Thursday, 7 June 2012

Gardeners' Choice (1937)


In 1937 Evelyn Dunbar and Cyril (usually known as Charles) Mahoney, her former Royal College of Art tutor, fellow muralist, companion and lover, published Gardeners' Choice. The title page above is that of a signed copy Evelyn gave to my mother in 1942, and which I still have.

Both Evelyn and Mahoney loved plants and gardening. Gardeners' Choice is an illustrated guide to 40 mostly herbaceous perennial plants. The text, very ably written, and the vignettes shown here (and a few more besides) were Evelyn's responsibility. Mahoney and Evelyn between them produced the full-page pen-and-ink drawings to accompany the text.

Evelyn's text shows an intimate knowledge of the chosen plants, some of which are quite uncommon and indeed would not be considered as suitable for herbaceous borders today.  I expect the influence of her mother Florence, a doughty and indefatigable gardener, was strong. While most of the plants discussed may have been cultivated in the family garden in Rochester, there are records of Evelyn and Mahoney travelling together to the gardens at Kew and Wisley. For some contemporary artists, gardening and painting went hand in hand: Evelyn and Mahoney visited several artist friends' gardens in search of material, particularly the garden of Edward Bawden at Great Bardfield in Essex. Mahoney had no garden of his own at the time Gardeners' Choice was being written.

Evelyn's drawings are warm and lively, human and witty, and show something of the spirit of the family garden. We've seen it in one guise already, Winter Garden, which is the header of this blog and which I wrote about in the first commentary, and the following drawings show some of the detail. Here is her fashion-conscious sister Marjorie, and it has to be said that her attitude to garden tasks seems ambivalent, although anyone who has wrestled with a push-mower will have every sympathy and will not deny her a snooze in the deck-chair:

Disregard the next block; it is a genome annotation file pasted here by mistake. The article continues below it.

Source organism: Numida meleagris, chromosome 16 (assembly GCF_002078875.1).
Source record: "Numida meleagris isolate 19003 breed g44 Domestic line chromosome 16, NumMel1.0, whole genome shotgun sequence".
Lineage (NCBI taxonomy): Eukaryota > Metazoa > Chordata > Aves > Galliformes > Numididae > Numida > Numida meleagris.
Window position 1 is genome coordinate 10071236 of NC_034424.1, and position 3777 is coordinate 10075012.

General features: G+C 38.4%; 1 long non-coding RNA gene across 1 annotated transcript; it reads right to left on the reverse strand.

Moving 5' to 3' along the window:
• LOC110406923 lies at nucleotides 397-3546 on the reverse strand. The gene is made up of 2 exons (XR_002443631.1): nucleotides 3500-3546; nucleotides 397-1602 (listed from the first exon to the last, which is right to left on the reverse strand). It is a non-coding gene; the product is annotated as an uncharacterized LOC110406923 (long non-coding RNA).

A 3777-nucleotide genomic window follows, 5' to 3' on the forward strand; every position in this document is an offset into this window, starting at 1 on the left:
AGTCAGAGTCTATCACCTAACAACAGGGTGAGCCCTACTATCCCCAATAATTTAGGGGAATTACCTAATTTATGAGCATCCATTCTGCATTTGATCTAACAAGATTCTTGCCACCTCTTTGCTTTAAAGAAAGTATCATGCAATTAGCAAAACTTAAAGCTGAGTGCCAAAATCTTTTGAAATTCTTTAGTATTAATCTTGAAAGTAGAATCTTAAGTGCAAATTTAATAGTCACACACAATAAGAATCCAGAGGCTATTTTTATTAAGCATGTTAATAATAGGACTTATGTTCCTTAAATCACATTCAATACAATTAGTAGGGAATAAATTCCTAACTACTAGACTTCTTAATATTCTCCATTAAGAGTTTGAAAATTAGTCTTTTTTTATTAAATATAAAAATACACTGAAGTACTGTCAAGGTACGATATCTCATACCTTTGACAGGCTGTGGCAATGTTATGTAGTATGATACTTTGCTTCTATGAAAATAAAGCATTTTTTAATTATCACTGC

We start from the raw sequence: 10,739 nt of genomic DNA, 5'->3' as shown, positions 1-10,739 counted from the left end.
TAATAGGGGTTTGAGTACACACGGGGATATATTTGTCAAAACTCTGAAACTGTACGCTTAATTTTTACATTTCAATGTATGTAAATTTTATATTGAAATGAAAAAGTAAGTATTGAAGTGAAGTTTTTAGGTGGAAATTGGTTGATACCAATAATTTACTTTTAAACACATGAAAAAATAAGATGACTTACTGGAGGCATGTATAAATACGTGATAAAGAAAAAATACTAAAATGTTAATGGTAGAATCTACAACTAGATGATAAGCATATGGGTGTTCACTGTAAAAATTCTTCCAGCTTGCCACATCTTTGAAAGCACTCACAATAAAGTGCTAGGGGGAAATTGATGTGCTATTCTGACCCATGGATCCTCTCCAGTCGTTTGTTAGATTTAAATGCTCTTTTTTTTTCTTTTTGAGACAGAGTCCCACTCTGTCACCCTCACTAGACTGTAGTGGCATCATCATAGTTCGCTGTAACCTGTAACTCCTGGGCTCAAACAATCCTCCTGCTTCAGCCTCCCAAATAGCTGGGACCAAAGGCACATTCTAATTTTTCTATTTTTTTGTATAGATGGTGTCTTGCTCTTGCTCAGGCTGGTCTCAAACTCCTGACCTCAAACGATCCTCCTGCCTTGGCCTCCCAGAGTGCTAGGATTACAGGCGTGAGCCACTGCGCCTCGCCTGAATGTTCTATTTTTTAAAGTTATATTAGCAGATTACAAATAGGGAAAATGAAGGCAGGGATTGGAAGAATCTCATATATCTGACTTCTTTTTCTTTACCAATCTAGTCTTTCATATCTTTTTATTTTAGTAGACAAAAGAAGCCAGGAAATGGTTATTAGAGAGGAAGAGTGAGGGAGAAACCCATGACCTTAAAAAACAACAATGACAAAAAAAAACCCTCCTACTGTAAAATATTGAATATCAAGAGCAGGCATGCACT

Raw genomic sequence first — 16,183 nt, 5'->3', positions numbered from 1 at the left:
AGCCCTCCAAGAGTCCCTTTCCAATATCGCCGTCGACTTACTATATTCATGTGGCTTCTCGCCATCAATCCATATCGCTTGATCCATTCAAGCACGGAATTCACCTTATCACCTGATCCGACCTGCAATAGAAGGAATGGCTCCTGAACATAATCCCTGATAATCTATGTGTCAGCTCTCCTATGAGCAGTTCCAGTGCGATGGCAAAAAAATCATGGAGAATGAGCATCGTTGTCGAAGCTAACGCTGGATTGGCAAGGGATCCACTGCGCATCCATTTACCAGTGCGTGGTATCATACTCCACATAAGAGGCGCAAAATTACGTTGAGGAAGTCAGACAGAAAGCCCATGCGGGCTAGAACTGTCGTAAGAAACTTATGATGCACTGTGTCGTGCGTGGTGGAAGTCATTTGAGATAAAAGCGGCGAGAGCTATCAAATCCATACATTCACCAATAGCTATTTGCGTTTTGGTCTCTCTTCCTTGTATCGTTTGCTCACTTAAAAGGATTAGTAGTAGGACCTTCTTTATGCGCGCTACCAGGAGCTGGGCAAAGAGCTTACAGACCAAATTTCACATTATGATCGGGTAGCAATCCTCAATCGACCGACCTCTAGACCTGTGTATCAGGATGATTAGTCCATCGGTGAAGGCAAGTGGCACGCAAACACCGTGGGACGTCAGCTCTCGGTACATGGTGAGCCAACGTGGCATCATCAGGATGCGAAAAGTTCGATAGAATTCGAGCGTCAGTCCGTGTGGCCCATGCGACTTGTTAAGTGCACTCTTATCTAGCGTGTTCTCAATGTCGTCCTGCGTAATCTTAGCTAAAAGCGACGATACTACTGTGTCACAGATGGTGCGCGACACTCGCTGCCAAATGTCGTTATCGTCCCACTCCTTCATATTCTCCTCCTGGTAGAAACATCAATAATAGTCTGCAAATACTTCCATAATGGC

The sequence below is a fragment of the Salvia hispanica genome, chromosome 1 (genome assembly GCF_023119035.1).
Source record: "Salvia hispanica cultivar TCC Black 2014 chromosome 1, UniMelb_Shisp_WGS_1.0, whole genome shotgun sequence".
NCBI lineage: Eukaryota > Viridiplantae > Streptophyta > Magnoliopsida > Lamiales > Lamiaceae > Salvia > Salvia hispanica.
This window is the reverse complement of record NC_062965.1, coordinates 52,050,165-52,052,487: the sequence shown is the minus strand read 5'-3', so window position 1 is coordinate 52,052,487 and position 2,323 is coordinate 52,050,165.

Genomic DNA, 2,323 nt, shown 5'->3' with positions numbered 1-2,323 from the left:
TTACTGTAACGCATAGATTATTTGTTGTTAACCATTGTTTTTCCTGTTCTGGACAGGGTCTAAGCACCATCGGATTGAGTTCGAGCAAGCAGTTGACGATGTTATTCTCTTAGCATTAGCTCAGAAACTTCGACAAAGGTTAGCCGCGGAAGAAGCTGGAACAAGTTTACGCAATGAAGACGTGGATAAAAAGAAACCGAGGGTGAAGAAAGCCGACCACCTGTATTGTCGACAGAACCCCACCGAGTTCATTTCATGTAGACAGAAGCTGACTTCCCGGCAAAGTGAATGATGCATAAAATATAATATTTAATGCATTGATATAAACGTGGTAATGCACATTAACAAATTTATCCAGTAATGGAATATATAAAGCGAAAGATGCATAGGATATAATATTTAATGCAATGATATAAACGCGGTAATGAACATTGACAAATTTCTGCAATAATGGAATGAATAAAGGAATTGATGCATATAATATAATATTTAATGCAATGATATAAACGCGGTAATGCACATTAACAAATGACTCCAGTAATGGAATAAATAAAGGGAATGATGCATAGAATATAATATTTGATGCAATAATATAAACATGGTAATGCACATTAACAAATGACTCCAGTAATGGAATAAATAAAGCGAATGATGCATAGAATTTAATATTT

And we don't know how much of the daily toil was undertaken by the two gardeners employed by the Dunbar family, Alf and Bert. I'm afraid I don't know which is which. The slenderer and possibly more elderly of the two appears above in the title-page vignette, carrying two watering cans. The other, a stockier man, appears below, working in the Dunbar garden and, lower down, returning from his allotment with a bundle on his back, maybe greenstuff for rabbits, and a bunch of flowers for Mrs Alf/Bert:


Florence Dunbar appears several times in these drawings, clearly as a hands-on gardener and driving force:


The diagonally-laid brick edges to paths in the top right-hand drawing are clearly those visible in Winter Garden. It seems to me that the right-hand of the two figures in the lower right drawing is Evelyn herself.

The garden at The Cedars was a constant affirmation to Evelyn (and to her mother) of the Covenant, to which I come back time and time again in discussing Evelyn's work, the mutual contract between Mankind and the Creator. Evelyn certainly saw the Creator as the Old Testament and Christian God, but I don't think it matters, when we're considering Evelyn's work, what name or title we give to the power that drives Nature, and which drives it unfailingly in Mankind's favour if we devote ourselves to looking after it.

Gardeners' Choice is written with a great depth of knowledge, but also with a warmth and assurance which Evelyn's vignettes underline. It was received very well, and was chosen as one of the 50 Books Of 1937 by the First Edition Club. It was the last evocation of the close working and romantic relationship between Evelyn and Mahoney. They parted company in 1937, but remained on friendly terms.

One of the less common 40 herbaceous perennials was Bocconia cordata, or Plume Poppy. For some reason Paolo Boccone has been usurped by Alexander Macleay, so Macleayia cordata is now the correct botanical name. As usual Mahoney's drawing of it appears next to the first page of Evelyn's text:




Extract from Gardeners' Choice, Routledge, London 1937. Text: Evelyn Dunbar and Charles Mahoney. Drawing: Evelyn Dunbar


There is a curious relic of Gardeners' Choice, living on in a way which would have delighted both Evelyn and Mahoney. The original stand - it grows a strong central root, propagating itself energetically from outspreading runner roots - from the garden at The Cedars was divided in the 1950s. Evelyn and her husband Roger planted a stand at The Elms, the house near Ashford, Kent, to which they moved in 1951. The same original stock, divided and subdivided, has appeared in almost every family garden since. Here is our descendant, 60 years after its ancestor left The Cedars:


(Text © Christopher Campbell-Howes 2012. All rights reserved.)

2 comments:

  1. Each post draws me in further. And, those illustrations are a delight.

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  2. It's like an interactive family tree. Only not a tree.

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